The award also stated that Lall was entitled to damages for delay in grant of possession by January 12, 2011, at the rate of Rs. 25/- per sq. ft. per month. However, for the period beyond that, it was stated that Lall was not entitled to any damages as “both the parties contributed to the delay in handing over of the possession of the office space”. DLF was also not awarded any interest on the last instalment for this period.

In appeal before the High Court, Lall challenged the finding that he was not entitled to claim damages beyond January 12, 2011. He further challenged the quantum of damages confined to Rs. 25/- per sq. ft. per month.

Before the Delhi High Court, Lall argued that he did not contribute to the delay. Since DLF demanded maintenance and holding charges along with interest, Lall had merely protested against the same. At the same time, he had offered to make payment of the last instalment on May 18, 2011, while requesting DLF to hand over the vacant possession of the property.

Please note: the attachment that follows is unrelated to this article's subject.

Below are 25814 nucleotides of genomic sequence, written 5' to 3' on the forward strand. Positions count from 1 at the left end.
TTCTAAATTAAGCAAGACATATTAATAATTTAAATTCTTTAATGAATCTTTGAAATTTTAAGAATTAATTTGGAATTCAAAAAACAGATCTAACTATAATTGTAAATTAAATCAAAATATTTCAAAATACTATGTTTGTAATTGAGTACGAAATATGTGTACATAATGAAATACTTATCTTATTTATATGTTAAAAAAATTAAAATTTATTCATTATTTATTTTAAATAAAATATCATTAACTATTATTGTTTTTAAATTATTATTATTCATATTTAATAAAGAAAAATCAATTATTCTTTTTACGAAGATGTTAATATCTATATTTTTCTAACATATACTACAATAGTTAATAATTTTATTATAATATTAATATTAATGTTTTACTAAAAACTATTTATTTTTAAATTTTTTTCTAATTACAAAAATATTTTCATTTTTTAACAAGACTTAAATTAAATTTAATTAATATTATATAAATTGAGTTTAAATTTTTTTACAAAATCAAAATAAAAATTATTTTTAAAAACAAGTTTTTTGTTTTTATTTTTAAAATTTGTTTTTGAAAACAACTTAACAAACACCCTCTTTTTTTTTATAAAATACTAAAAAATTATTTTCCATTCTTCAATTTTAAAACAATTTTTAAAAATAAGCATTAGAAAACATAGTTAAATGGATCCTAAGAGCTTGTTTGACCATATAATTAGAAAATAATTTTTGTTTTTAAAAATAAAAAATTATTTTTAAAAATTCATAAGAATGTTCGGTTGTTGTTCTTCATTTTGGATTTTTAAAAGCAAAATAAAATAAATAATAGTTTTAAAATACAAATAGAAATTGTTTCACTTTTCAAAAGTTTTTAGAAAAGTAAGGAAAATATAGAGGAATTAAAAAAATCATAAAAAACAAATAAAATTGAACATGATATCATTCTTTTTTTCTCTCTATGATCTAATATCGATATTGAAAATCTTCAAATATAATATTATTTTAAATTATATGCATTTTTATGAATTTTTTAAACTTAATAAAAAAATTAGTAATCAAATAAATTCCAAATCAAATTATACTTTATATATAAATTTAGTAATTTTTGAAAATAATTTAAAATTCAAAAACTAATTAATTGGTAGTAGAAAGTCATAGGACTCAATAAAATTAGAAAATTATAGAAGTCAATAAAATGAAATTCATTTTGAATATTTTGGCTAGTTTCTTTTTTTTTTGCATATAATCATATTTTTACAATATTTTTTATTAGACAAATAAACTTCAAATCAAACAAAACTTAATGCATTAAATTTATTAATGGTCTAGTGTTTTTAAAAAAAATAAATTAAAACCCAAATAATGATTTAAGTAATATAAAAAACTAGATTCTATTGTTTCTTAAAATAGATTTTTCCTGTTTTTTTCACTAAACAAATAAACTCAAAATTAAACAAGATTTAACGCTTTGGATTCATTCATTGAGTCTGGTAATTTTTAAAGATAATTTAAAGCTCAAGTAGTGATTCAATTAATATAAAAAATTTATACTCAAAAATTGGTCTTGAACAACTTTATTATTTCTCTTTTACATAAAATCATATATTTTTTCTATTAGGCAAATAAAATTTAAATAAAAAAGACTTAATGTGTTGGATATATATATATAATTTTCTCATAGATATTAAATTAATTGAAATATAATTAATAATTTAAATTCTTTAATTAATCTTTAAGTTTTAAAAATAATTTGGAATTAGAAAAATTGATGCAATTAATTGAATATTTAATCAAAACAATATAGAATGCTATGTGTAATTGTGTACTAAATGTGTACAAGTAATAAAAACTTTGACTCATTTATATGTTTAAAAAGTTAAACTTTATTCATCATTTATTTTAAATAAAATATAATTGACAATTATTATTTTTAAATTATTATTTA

On the other hand, DLF stated that Lall was “insisting on payment of damages instead of showing eagerness and making any serious offer to pay the balance amount and complete the formalities.”

After hearing the parties, the Court also perused the series of emails exchanged between Lall and DLF over the course of approximately five months, starting January 12, 2011.

Disagreeing with DLF, the Court stated that merely because Lall demanded damages in the last email dated May 18, 2011, it cannot be disputed that it was an offer to pay the last instalment to seek possession of the office space.

The Court recorded that Lall had very clearly stated that he was willing to deposit the last instalment and in return expected the vacant possession of the property.

The demand for damages was not made a pre-condition to the handing over of the possession. A reading of the above e-mail would clearly show that the petitioner was merely protesting against the demand of holding charges, maintenance charges and interest on the alleged delay in payment. These demands have been held to be unjustified by the Arbitrator and therefore, the petitioner cannot be faulted for raising such protests.”